As always, click any photo for big.
Rhode Island has three decent length rail to trail conversions. The East Bay Bike Path, Washington Secondary Bike Path and the Blackstone River Path which is the subject of today's post. The East Bay post is HERE. The Washington Secondary is HERE, and for a little something different, riding the Cape Cod canal end to end on both sides crossing two bridges is HERE.
All three of the Rhode Island trails are a short drive from each other, 10-20 minutes. After all Rhody is the smallest state, but it's a great bike riding state. The longest is 30 miles round trip and the shortest is around 19 miles. All three are rail trails so they are flat.
Distance: 18.68 mi
|Avg Speed:||10.1 mph|
|Avg Moving Speed:||10.6 mph|
|Max Speed:||19.4 mph|
For parking info click HERE
The Garmin route is HERE
All the photos are on flickr HERE
The fall is a great time for a solo ride on this trails. It's often cool and crisp but the view never lets one down. On this day there were not many people on the trail at the start of my ride. Cumberland and Lincoln R.I. sections meander through more suburban sections. The North Smithfield and Woonsocket sections are a little more small city urban and consequently there is more use of the trail with dog walkers, couples walking and runners. A smidgen of bikes shared this day but in general the traffic was very light.
I like to stop and talk with people about the area I am riding. My decision is based on the greeting I get in return to mine. Today was a lot of looking away and "don't bother me" looks. Two maintenance workers offered friendly greetings however, that prompted me to stop and chat. Mario and Fernando are contracted to keep the North Smithfield path ship shape. They are Portuguese immigrants, and my knowledge of local and Portuguese national soccer teams gave me a good ice breaker to get things going.
Fernando and Mario
As I approached the end of the trail two ladies were doing a training run and the speed they maintained led me to believe that they were very high class runners. I couldn't help thinking Olympics because of the pace. I continued on almost a mile to the end of the trail and when they approached their pace was still very strong. To top things off, they were chatting away like they were sitting in a coffee shop. When I ran, I would lose the ability to speak as a pace well below the one they were maintaining. I have read studies that say the pace of the top athletes in all sports has doubled over the past eight years. It's obvious when I watch soccer and hockey and I'm sure it's the same in all the other actions sports like tennis, basketball and Olympic events.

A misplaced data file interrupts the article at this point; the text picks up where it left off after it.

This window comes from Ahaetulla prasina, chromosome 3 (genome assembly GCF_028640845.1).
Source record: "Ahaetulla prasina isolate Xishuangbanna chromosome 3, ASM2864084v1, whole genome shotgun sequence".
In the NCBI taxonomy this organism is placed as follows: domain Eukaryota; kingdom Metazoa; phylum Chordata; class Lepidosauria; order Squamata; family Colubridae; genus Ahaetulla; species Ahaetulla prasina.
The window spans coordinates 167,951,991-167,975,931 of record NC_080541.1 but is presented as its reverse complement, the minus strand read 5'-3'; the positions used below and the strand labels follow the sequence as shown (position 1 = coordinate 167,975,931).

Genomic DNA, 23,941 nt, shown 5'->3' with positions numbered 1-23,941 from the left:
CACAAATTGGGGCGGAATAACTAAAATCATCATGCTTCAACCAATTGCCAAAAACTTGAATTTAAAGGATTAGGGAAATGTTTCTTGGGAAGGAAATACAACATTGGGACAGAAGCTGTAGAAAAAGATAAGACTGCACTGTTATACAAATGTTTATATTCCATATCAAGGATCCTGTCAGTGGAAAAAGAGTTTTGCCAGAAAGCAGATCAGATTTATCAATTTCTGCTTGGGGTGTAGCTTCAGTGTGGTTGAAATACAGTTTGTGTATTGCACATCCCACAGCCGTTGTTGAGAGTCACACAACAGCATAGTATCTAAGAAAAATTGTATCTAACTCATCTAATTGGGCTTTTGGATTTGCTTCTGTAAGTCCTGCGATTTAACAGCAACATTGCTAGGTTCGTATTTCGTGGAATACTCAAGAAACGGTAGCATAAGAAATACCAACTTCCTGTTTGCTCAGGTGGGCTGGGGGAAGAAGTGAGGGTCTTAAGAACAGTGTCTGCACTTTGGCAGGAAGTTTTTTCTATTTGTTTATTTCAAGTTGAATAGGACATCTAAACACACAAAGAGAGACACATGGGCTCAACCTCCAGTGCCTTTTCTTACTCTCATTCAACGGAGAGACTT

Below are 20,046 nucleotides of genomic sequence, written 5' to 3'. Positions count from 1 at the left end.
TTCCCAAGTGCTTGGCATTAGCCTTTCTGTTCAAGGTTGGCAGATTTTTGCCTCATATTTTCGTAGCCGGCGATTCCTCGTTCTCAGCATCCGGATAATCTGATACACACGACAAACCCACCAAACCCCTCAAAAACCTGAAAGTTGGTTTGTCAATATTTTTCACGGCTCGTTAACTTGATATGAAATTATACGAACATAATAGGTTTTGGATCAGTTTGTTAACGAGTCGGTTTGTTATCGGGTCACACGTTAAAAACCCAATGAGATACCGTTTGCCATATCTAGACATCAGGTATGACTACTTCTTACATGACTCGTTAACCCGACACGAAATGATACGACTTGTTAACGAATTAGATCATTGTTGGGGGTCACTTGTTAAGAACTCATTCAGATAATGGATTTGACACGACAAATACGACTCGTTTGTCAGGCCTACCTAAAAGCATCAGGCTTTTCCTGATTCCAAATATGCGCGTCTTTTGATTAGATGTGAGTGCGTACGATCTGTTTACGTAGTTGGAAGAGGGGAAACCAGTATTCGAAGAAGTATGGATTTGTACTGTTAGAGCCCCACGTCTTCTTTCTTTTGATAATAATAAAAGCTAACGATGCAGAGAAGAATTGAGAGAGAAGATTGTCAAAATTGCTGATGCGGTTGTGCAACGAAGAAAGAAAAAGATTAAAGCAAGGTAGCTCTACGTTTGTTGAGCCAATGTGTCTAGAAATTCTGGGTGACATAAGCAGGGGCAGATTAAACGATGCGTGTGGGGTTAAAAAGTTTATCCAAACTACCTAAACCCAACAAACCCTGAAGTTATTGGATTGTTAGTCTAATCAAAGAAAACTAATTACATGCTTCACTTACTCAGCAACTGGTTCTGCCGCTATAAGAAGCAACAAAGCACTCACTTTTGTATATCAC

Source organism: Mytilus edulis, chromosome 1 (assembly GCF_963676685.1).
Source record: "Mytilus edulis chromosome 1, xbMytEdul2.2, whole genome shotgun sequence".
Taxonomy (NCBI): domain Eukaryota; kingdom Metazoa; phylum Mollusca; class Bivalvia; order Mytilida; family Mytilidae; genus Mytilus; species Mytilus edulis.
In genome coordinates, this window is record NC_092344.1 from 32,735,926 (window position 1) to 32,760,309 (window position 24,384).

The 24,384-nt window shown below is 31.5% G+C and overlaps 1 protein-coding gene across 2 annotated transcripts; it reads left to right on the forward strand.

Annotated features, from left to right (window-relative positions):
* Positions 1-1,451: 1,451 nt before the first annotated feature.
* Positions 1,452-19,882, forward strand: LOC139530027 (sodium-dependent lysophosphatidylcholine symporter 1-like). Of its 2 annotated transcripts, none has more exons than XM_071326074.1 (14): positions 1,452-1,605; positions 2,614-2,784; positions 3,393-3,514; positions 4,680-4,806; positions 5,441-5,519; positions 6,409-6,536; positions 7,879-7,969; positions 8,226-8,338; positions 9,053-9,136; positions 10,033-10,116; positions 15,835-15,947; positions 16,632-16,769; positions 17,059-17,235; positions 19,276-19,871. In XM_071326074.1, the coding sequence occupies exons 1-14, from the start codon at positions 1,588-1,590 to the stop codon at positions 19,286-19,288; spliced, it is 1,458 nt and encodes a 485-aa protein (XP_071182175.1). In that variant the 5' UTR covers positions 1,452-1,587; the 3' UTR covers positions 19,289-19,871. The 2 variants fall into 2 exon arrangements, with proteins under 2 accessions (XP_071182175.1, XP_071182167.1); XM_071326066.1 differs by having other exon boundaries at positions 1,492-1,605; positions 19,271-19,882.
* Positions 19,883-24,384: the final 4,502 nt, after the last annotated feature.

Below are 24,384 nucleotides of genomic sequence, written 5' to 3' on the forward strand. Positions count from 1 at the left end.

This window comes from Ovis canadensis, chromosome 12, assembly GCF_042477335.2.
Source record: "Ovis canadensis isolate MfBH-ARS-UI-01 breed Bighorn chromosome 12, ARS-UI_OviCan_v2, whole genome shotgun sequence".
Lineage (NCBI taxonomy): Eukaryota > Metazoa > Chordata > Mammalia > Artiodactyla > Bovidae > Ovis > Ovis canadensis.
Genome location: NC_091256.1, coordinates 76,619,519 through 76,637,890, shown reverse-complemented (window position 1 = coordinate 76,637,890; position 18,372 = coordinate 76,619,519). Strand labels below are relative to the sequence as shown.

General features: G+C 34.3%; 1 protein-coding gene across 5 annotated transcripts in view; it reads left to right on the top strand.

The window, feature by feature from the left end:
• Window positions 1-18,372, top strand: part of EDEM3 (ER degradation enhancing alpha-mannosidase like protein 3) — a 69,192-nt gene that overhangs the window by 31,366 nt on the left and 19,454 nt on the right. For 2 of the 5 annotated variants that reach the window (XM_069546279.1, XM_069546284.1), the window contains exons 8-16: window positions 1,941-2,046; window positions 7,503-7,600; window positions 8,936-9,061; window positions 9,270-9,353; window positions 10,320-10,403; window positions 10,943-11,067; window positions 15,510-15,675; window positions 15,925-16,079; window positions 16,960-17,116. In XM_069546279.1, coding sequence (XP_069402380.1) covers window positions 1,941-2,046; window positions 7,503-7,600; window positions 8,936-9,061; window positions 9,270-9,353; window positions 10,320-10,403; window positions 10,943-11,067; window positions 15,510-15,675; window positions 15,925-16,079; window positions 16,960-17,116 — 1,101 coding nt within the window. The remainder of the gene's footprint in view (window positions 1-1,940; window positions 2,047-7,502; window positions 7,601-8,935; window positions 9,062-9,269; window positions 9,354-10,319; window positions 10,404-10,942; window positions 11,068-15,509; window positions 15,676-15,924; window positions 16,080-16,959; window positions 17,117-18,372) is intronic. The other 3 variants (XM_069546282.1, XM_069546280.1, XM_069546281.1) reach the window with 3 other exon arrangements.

Runners zipping along the trail
Some rail to trail paths require a little imagination trying to visualize the era when the trains ran. The Blackstone rail trail has maintained it's rail and looks like it's still in use or about to be used again. Rhode Island and Southeastern Massachusetts are in the middle of a big push to restore rail service to Boston from those towns. One of the concerns locating bike trails next to rail service is safety. Being too close has been a concern and a reason not to build bike trails adjacent to rails, but Blackstone seems to have solved that problem. How? By putting up a fence. It's inexpensive and it works.
Fence separates rail from trail
Bike path crosses active rail
Highway looks like a Roman Aqueduct
A few more photos of this really nice 10 mile rail trail.